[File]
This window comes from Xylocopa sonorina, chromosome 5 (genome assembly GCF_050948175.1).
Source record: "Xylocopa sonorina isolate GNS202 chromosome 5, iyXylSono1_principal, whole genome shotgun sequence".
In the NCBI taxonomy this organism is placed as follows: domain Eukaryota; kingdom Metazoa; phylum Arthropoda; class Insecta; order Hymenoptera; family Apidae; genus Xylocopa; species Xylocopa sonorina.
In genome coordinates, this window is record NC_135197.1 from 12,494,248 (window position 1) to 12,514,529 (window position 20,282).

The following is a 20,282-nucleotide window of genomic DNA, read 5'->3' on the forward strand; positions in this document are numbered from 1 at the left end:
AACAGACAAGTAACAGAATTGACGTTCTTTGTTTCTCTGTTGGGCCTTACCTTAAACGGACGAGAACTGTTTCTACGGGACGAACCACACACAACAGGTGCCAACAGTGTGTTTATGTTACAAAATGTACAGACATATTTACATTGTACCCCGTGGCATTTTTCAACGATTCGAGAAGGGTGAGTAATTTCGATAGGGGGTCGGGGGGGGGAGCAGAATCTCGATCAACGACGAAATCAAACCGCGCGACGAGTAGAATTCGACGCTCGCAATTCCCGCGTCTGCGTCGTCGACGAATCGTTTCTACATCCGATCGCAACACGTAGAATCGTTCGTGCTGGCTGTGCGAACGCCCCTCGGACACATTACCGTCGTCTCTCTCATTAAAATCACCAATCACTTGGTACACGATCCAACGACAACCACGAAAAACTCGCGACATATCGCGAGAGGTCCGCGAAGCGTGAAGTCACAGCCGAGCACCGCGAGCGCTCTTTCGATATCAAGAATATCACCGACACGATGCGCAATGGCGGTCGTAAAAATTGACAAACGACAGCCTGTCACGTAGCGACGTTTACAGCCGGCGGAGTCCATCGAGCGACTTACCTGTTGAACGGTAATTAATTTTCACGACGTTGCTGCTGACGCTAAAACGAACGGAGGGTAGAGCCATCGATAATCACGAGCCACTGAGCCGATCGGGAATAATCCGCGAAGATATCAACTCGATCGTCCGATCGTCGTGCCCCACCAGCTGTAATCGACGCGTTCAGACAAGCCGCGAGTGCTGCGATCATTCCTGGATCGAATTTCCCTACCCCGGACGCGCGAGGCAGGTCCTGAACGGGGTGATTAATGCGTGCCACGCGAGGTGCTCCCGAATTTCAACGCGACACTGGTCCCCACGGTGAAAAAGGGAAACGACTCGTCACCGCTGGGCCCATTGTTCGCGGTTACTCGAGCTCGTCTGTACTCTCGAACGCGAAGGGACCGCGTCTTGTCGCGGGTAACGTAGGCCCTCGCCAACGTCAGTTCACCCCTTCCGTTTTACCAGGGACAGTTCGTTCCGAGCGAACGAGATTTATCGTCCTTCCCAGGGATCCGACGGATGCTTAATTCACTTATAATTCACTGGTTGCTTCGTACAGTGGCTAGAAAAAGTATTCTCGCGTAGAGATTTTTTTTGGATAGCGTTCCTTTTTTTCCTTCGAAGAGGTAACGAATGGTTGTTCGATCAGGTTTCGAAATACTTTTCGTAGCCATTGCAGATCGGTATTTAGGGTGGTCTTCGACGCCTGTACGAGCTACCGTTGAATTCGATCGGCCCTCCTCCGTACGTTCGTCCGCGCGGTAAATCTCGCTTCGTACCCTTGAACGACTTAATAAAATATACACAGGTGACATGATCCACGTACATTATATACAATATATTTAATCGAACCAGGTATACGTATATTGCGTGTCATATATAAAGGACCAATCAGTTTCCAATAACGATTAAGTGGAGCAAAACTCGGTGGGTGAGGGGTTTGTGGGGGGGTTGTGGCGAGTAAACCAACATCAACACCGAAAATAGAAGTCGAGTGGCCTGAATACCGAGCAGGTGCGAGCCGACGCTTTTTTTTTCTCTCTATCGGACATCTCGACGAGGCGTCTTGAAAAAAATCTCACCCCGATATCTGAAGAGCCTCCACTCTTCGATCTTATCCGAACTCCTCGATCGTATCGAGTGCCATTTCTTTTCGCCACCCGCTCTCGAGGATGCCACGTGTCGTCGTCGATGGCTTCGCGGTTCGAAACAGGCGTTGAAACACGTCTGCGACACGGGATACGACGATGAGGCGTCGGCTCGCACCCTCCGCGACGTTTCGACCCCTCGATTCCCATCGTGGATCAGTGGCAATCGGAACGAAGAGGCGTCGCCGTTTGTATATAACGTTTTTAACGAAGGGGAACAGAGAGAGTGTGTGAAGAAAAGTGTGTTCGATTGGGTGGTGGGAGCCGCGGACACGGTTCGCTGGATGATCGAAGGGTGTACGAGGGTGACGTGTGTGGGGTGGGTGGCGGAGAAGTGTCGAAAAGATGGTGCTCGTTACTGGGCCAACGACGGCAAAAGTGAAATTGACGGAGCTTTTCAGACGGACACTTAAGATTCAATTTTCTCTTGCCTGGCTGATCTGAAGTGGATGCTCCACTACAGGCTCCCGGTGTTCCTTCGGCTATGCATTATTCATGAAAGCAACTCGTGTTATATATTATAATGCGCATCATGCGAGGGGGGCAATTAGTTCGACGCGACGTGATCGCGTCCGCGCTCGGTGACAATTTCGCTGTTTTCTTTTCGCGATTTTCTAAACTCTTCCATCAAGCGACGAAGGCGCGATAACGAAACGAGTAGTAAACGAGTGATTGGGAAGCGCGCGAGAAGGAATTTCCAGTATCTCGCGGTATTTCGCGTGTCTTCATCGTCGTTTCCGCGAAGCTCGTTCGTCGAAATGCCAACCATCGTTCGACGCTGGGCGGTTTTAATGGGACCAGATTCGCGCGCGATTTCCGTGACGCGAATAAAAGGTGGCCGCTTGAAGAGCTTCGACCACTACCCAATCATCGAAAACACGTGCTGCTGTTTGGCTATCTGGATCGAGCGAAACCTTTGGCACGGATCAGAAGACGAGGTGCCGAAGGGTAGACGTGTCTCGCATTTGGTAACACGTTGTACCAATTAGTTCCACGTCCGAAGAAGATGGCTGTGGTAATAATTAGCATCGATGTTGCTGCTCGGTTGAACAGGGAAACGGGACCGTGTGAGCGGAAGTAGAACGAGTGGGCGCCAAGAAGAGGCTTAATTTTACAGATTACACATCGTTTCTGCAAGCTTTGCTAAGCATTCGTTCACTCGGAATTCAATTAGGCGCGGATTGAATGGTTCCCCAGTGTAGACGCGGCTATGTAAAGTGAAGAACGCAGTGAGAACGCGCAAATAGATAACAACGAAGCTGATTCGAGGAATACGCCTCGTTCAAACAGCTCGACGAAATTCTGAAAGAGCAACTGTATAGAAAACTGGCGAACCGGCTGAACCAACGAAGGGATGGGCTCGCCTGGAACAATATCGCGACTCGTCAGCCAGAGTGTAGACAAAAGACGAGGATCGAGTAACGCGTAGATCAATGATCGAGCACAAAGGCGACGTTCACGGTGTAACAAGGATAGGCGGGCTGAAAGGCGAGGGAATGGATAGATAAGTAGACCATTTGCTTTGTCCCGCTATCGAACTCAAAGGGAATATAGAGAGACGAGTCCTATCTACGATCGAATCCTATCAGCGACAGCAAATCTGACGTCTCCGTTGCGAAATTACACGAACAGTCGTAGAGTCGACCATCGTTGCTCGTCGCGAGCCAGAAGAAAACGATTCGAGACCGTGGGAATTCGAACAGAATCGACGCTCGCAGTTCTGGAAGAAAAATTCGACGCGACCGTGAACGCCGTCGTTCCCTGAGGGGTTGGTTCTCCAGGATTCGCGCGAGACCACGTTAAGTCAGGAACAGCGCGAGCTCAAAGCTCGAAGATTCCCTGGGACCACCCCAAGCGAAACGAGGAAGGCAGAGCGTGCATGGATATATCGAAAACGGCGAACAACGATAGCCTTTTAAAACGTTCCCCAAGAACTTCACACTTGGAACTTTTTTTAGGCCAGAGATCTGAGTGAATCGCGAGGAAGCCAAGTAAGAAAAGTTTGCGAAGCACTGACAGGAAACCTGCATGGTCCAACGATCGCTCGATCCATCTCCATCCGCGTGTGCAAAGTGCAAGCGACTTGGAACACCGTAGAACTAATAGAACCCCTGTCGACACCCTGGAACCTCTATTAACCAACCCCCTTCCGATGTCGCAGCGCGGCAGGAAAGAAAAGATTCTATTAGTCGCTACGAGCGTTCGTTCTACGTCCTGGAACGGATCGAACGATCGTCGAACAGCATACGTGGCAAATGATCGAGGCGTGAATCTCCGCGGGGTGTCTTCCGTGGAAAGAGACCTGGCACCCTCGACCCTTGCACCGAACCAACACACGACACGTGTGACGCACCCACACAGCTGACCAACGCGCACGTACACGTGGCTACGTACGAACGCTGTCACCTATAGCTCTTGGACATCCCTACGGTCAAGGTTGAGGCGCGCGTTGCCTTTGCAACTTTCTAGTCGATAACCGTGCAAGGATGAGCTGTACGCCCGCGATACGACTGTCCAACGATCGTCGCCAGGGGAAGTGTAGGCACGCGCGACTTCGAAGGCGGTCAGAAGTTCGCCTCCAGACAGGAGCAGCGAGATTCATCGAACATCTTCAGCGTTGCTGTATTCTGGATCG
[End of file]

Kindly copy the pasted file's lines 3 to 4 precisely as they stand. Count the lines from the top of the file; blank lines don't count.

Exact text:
In the NCBI taxonomy this organism is placed as follows: domain Eukaryota; kingdom Metazoa; phylum Arthropoda; class Insecta; order Hymenoptera; family Apidae; genus Xylocopa; species Xylocopa sonorina.
In genome coordinates, this window is record NC_135197.1 from 12,494,248 (window position 1) to 12,514,529 (window position 20,282).